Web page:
GSA 2010: an eye-opening experience

What happens when you organize a conference based on a population rather than a field of study? Everybody gets an eye-opening experience! At the end of November, members of Brandeis Psychology and Neuroscience community presented research at the 63rd annual Gerontological Society of America conference. Members from Art Wingfield’s Memory and Cognition Lab, Derek Isaacowitz’s Emotion Lab, and Margie Lachman’s Lifespan Developmental Psychology Lab all presented research at this conference.
This conference includes research on a wide area of aging topics from many different disciplines: behavioral and social sciences, health sciences, biological sciences, and social policy and practice.

To give an idea of the variety of ideas discussed at the conference, here is a sampling of session titles:

  • “Introduction to medicare part d data for research”
  • “Differences in Stroke Care Settings: Findings from the Patient Preference for Stroke Study”
  • “Age-related Differences and Similarities in Learning and Memory”
  • “Followed to extinction: Predictors of exceptional Survival in Very Long Term Cohort Studies”
  • “Composition Changes and Muscle Function: Targets for Preserving Health and Function”

This conference allowed members of the Brandeis scientific community to share their research with peers in their field and members of their academic family, as well as scientists and professionals from other fields. Although sharing research with your peers is always a productive experience, interacting with those from completely other fields also proved to be an invaluable exercise. It allowed attendees to be reminded of the assumptions that are made within any given discipline or paradigm, and allowed practice in communicating results to a broader audience.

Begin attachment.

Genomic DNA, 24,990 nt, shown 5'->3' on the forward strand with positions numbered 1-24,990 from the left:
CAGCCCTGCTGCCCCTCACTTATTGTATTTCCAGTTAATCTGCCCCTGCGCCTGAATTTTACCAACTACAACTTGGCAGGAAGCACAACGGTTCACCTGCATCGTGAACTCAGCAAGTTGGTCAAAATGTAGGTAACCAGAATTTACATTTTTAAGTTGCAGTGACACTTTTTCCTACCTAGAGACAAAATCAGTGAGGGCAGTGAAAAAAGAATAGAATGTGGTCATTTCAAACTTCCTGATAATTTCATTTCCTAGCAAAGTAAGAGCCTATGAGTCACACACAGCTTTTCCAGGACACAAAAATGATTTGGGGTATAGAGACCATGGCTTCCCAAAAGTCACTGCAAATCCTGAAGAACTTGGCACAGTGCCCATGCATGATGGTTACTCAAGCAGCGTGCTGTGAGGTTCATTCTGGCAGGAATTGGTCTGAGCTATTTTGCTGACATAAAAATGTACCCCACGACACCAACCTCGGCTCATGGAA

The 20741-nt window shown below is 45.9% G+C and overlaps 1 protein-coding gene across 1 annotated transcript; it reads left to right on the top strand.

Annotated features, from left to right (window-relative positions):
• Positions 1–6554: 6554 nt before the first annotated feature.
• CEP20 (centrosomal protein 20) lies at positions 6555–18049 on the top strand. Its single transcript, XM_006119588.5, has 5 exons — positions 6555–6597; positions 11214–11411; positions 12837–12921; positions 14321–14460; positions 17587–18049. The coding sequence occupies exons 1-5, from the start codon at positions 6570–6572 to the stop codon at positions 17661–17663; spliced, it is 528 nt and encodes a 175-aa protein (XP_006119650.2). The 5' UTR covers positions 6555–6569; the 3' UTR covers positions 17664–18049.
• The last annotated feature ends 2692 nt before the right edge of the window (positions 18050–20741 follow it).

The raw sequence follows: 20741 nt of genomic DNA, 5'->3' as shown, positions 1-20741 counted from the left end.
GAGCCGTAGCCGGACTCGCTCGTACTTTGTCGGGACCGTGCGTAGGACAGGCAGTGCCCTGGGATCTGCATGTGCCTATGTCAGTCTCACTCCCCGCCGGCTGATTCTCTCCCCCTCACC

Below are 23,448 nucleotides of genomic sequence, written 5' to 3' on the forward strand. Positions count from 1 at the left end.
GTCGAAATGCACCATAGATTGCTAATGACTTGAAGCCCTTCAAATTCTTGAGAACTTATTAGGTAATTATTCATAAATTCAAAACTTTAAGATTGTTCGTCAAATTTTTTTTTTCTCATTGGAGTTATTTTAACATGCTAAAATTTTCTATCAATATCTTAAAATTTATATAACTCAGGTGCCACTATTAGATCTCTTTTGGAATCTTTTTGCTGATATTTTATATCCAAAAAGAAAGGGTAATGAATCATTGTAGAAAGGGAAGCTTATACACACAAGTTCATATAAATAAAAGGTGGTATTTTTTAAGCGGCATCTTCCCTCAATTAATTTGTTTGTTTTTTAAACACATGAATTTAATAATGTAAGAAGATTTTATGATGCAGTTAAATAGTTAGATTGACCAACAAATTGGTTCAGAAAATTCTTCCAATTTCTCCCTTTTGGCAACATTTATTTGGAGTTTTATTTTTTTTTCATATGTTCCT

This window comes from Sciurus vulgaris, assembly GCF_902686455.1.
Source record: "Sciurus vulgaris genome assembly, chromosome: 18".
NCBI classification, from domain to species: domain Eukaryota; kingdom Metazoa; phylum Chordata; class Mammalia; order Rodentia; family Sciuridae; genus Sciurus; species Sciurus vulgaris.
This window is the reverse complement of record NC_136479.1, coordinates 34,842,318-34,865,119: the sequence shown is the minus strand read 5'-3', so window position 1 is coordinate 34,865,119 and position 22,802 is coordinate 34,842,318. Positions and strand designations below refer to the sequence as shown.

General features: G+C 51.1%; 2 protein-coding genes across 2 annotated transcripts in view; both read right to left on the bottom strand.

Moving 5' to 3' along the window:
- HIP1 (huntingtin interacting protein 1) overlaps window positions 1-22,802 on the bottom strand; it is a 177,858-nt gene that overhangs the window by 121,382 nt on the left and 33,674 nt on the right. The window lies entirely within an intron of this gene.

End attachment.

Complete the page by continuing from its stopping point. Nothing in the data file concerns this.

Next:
All of this took place in the great city of New Orleans. The Cajun was music and food was enjoyed by many, and a great great time was had by all!

Control beliefs, social support, and physical exercise are probably good for you

In a paper recently publised in PLoS One entitled Promoting functional health in midlife and old age: long-term protective effects of control beliefs, social support, and physical exercise, Margie Lachman, Minnie and Harold Fierman Professor of Psychology, and Brandeis postdoc Stefan Agrigoroaei analyzed data from MIDUS, a national longitudinal study of “Midlife in the US”. Controlling for other risks, the authors found significant positive contributions from three additional factors in the functional health outcome in these older adults:

  1. Control beliefs (the perception that one can influence what happens in one’s life)
  2. Social support (feeling support, not strain, in relationships with family, friends, and spouse)
  3. Physical exercise

Since I’ll be healthier if I believe I can control my health this way, why not give it a try? The popular press is also picking up on these ideas.

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